Sun, 19 April 2015
Professor Edward Mendelson joins the show to talk about his new memoir, Moral Agents: Eight Twentieth-Century American Writers (New York Review Books), which profiles Lionel Triling, Dwight Macdonald, Alfred Kazin, William Maxwell, Saul Bellow, Norman Mailer, WH Auden, Frank O'Hara. We discuss the role of individuals in mass culture, the intellectual's temptation to be a leader, the outdated figure of the Beloved Professor, Orwell's misinterpretation of Auden, the writer he was terrified to meet, the failures of identity politics, the purpose of Columbia University's Core Curriculum, his lack of nostalgia for the era of public intellectuals, the way certain books need a year off from teaching in order to recharge, and more.
Tue, 14 April 2015
Brad Gooch joins the show to talk about his new memoir, Smash Cut, stumbling into a career as a literary biographer, his forthcoming bio of Rumi, the Life-During-Wartime aspect of the AIDS era in New York City, becoming a dad at 63, and the life and love of Howard Brookner.
Mon, 6 April 2015
When he was a kid in Minnesota, Michael Meyer papered his walls with National Geographic maps. A Peace Corps stint in 1995 began his 20-year odyssey in China, yielding two books, true love, and a unique perspective on the world's most populous country. We talk about his latest book, In Manchuria: A Village Called Wasteland and the Transformation of Rural China, life in rural China compared to suburban MN, the country's changes in the past two decades, the flexibility of the Communist party, China's uses and abuses of history, the tortured history of the Manchuria region, the need to explode Americans' myths about the country and its people, our favorite jet-lag remedies, the Chinese use of "uh" as a conversational placeholder, and more!
Sat, 28 March 2015
The great poet, essayist, novelist, memoirist and TV host Clive James joins the show to talk about poetry, mortality, TV, Cultural Amnesia, Australia, his literary legacy and how his showbiz career helped and hurt it, and a lot more.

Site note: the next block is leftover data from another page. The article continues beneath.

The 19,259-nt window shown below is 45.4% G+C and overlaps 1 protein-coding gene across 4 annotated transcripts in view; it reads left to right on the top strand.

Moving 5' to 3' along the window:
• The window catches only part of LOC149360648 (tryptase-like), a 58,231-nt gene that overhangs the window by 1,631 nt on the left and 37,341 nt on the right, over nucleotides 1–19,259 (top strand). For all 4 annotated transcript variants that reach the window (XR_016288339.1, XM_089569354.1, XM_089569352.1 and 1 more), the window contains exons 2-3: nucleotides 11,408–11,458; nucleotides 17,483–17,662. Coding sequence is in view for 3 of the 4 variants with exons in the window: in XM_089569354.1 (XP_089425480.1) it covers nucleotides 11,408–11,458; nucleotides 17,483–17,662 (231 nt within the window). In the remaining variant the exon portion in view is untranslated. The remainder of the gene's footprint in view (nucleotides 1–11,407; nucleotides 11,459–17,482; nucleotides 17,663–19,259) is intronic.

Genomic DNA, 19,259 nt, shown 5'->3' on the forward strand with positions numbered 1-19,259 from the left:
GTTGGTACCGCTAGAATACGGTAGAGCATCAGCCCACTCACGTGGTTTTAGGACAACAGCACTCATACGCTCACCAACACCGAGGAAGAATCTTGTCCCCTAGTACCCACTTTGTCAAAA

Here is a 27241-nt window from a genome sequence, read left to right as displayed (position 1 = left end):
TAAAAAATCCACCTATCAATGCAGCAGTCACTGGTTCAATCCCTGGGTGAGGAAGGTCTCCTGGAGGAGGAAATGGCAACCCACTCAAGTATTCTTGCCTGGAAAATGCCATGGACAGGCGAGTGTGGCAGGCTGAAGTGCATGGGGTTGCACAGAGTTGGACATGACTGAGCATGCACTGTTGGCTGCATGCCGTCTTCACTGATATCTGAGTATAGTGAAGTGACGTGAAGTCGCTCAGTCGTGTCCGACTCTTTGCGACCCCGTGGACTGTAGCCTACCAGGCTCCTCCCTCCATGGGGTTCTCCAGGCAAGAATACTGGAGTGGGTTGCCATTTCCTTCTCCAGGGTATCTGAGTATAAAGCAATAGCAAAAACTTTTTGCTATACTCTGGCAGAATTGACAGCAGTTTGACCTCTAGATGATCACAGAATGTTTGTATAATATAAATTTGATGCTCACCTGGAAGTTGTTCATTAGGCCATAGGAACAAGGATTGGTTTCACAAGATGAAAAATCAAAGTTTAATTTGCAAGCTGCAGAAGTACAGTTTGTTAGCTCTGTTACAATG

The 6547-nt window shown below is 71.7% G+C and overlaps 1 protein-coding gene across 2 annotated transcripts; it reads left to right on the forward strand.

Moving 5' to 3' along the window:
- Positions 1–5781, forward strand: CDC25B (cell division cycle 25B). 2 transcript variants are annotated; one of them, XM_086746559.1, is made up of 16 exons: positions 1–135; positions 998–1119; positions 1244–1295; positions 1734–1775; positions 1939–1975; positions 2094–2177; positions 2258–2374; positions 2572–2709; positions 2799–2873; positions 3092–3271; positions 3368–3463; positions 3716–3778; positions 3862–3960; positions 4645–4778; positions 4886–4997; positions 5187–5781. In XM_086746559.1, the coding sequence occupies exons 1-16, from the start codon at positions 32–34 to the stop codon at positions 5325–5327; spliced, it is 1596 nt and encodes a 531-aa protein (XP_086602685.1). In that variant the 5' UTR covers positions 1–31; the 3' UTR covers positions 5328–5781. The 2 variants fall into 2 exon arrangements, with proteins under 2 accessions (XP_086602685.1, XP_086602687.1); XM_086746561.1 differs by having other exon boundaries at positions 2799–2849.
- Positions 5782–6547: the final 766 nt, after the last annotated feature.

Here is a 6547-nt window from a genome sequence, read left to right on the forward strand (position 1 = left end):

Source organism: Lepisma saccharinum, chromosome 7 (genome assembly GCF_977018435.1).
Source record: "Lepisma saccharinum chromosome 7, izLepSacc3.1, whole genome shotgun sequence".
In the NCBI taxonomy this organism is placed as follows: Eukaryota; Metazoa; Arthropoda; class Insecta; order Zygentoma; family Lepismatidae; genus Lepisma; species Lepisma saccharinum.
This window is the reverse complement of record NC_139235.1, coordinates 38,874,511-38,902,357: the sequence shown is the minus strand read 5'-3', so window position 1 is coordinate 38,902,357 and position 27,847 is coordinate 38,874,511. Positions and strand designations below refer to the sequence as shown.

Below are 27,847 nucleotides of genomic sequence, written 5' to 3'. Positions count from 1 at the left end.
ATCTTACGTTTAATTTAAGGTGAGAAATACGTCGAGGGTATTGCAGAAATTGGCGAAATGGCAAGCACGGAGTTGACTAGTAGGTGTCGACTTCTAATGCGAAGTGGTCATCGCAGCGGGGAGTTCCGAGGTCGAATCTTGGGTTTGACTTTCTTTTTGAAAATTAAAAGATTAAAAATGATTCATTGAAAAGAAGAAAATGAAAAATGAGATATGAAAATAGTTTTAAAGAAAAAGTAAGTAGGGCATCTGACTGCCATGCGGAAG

Tue, 24 March 2015
Prue Shaw joins the show to talk about Reading Dante: From Here to Eternity. We talk about our favorite parts of the Dante's Commedia, the poem's transformation for her over the decades, Dante's challenge of expressing the inexpressible (especially in Paradiso), the fate of Jews in Dante's afterworld, and the reasons why we all -- poets and non-poets, believers and non-believers -- should be reading Dante.
Direct download: Episode_111_-_Time_Memory_Friendship_Poetry_Art.mp3
Category: -- posted at: 8:11am EST
Tue, 17 March 2015
Witold Rybczynski discusses his newest book, How Architecture Works: A Humanist's Toolkit, and talks about that humanist approach to buildings, the problems with Brutalist architecture, the importance of having a canon of great buildings, the ways that digital technology are changing the practice of architecture, why there's no such thing as a 'theory of architecture', the reasons Philadelphia has such marvelous buildings, what it means to 'review' a building, why the 'Starchitect' phenomenon doesn't make for better buildings, and whether it's possible to improve the appearance of malls
Direct download: Episode_110_-_Thru_These_Architects_Eyes.mp3
Category: -- posted at: 12:08am EST
Mon, 9 March 2015
Walter Kirn joins the show to talk about his latest book, Blood Will Out: The True Story of a Murder, a Mystery, and a Masquerade, all about his relationship to fraudster/murderer Clark Rockefeller. And then it gets complicated.
Direct download: Episode_109_-_The_Confidence_Man.mp3
Category: -- posted at: 9:46pm EST
Mon, 2 March 2015